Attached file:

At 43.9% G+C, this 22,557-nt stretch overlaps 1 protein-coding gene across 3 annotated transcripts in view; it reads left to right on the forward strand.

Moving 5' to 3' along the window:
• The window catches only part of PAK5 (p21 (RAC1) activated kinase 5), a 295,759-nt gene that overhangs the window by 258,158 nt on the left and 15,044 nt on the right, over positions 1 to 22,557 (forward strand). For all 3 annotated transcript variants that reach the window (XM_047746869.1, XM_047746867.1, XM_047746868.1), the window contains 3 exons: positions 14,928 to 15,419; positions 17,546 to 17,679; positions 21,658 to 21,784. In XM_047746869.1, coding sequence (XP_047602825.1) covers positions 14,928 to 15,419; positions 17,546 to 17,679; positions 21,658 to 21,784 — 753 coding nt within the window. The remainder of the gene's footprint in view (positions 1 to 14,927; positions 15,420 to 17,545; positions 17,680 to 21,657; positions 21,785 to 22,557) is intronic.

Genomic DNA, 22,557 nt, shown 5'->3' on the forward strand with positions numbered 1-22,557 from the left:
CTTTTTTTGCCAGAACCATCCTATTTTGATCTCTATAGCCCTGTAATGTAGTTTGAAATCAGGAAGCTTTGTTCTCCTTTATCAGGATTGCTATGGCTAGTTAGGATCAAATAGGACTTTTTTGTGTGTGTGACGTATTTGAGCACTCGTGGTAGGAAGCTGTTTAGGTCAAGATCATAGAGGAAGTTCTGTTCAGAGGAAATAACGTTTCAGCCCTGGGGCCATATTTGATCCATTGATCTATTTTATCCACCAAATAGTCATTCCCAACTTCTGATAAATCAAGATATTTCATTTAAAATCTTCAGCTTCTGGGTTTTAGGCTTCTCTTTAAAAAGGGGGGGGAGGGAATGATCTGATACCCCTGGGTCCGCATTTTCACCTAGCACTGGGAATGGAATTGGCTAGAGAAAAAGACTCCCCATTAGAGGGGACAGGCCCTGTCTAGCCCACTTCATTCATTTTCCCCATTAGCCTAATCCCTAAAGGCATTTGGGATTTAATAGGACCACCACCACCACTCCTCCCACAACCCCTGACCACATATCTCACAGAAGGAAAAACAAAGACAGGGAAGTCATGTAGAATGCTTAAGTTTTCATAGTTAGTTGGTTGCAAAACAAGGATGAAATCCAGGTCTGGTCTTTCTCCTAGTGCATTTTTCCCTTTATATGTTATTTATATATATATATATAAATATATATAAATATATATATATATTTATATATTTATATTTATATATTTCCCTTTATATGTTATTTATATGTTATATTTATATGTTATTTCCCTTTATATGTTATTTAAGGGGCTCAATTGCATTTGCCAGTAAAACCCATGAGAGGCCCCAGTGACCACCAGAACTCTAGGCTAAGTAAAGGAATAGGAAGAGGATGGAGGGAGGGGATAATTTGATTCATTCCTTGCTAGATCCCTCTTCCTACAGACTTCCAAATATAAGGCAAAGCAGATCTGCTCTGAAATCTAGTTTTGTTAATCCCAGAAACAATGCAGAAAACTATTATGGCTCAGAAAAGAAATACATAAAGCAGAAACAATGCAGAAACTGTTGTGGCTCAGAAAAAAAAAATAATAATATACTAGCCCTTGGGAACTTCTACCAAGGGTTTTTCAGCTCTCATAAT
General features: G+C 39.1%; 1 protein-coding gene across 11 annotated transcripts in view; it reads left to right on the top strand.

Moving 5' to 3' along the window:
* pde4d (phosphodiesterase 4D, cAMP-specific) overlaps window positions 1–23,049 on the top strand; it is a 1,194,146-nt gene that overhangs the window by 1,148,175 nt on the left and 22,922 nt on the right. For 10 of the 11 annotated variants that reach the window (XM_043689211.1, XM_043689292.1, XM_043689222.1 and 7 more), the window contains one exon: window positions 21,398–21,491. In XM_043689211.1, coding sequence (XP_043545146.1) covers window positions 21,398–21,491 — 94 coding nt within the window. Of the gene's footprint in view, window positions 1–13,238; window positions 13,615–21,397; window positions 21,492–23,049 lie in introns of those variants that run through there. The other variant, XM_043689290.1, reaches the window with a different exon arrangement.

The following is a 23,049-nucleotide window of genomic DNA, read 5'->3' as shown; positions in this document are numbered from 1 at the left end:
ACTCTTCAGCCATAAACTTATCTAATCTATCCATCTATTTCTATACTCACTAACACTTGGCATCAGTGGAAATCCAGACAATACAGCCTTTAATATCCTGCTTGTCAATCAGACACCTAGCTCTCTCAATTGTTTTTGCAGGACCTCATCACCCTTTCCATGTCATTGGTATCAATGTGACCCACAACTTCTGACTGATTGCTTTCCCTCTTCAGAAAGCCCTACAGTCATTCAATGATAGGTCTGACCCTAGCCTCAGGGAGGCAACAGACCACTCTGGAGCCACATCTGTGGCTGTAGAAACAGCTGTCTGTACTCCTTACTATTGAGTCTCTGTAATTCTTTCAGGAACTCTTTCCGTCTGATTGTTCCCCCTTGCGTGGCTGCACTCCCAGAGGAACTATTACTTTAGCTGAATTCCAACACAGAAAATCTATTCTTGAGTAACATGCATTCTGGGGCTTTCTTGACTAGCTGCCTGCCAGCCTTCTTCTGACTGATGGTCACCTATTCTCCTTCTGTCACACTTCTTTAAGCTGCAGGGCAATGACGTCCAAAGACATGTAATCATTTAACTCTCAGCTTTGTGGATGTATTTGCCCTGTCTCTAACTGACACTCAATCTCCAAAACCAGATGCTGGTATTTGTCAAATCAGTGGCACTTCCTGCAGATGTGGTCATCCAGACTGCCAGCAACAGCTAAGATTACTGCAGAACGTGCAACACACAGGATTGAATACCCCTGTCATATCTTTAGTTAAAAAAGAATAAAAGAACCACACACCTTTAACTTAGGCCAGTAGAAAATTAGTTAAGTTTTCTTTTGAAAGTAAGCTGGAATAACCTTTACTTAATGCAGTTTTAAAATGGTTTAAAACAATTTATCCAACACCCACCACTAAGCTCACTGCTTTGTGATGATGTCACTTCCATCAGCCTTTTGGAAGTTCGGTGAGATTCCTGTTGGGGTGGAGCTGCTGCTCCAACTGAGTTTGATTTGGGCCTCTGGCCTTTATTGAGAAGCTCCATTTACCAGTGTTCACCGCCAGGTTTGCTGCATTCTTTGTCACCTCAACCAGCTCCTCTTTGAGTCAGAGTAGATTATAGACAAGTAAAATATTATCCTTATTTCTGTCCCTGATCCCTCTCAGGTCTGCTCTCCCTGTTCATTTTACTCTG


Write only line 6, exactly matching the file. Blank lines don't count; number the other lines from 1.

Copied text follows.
General features: G+C 39.1%; 1 protein-coding gene across 11 annotated transcripts in view; it reads left to right on the top strand.